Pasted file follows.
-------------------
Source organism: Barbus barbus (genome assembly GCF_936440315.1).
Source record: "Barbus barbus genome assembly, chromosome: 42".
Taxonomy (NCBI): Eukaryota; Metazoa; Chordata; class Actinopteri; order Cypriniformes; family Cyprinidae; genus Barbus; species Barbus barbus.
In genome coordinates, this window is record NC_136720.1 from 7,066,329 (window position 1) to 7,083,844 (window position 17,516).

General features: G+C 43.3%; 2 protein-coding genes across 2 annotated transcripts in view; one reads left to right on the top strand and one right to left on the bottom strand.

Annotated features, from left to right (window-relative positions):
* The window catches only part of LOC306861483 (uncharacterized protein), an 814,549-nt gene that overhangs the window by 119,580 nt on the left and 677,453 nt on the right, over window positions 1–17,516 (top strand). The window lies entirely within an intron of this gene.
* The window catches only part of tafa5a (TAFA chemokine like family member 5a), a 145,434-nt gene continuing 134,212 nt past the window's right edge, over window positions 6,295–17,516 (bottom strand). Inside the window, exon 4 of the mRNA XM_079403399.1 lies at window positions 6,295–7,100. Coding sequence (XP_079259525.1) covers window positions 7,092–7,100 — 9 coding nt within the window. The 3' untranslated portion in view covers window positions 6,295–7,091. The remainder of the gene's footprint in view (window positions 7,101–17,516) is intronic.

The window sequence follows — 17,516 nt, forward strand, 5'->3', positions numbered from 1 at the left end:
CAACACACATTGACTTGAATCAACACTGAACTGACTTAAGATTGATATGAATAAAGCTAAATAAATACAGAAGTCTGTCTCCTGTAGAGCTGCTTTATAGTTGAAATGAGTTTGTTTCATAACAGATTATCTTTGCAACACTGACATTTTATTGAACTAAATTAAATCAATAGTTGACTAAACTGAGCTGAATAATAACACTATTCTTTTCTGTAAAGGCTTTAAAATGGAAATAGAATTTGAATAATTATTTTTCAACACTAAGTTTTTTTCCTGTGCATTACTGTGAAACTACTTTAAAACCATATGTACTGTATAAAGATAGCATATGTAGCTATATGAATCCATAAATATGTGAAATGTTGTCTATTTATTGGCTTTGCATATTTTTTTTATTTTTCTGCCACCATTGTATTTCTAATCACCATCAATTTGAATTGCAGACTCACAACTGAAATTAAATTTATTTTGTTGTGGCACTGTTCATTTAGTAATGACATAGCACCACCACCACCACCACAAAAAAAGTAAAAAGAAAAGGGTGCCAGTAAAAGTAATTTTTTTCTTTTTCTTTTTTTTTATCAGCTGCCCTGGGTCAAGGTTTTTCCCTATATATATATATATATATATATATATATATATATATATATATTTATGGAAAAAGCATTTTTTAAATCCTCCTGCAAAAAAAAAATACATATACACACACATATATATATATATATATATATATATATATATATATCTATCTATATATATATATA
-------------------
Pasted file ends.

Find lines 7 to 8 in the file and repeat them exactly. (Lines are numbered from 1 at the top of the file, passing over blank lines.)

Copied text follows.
* The window catches only part of LOC306861483 (uncharacterized protein), an 814,549-nt gene that overhangs the window by 119,580 nt on the left and 677,453 nt on the right, over window positions 1–17,516 (top strand). The window lies entirely within an intron of this gene.
* The window catches only part of tafa5a (TAFA chemokine like family member 5a), a 145,434-nt gene continuing 134,212 nt past the window's right edge, over window positions 6,295–17,516 (bottom strand). Inside the window, exon 4 of the mRNA XM_079403399.1 lies at window positions 6,295–7,100. Coding sequence (XP_079259525.1) covers window positions 7,092–7,100 — 9 coding nt within the window. The 3' untranslated portion in view covers window positions 6,295–7,091. The remainder of the gene's footprint in view (window positions 7,101–17,516) is intronic.